The federal government has closed a loophole that was the cause of untold numbers of trucking accidents. Truck drivers who hauled material to and from oil drilling sites were limited to spending 14 hours of work before resting–the problem is that the former rule did not include time at the drilling site. So, truck drivers could spend 14 full hours on the road, and any amount of time on duty loading, unloading or performing truck maintenance at the site. Other duties could easily increase the time between significant rest periods to 15, 16 or 17 hours.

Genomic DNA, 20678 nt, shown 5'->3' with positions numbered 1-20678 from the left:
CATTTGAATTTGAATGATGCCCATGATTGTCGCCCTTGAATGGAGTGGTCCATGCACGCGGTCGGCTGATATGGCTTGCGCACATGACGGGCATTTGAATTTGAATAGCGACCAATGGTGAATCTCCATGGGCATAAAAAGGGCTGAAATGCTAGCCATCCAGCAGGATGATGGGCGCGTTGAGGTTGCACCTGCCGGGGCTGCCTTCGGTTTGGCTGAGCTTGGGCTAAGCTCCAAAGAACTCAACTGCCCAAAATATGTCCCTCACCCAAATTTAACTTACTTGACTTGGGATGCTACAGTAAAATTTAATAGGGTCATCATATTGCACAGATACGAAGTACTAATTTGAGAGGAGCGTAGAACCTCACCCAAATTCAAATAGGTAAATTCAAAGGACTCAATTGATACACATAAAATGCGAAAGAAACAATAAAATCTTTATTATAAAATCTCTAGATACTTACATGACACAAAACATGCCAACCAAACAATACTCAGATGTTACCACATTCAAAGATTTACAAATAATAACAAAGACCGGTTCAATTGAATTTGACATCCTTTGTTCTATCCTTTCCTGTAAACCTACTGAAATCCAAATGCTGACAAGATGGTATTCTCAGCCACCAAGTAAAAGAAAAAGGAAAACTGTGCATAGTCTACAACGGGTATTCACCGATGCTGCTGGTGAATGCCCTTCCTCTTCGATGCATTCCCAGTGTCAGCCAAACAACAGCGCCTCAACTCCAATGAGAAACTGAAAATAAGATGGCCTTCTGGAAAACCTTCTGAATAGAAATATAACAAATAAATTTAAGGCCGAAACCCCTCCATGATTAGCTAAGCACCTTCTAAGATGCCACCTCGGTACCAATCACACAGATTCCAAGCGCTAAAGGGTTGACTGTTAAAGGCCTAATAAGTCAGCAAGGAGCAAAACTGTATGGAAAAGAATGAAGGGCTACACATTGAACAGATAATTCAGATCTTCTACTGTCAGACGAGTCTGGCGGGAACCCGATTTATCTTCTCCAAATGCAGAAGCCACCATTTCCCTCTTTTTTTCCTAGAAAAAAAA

The New York Times wrote about the problem a few weeks ago, and included heartbreaking stories of preventable deaths. In one, the driver had been working for almost 21 hours straight. The data is striking: one-third of all oil worker deaths are caused by highway crashes, compared to one-fifth in all industries combined. That article may have motivated the Department of Transportation to change the rules, and hopefully save some lives.
Perhaps most disheartening is that the employers sometimes allow or encourage fatigue-related truck accidents: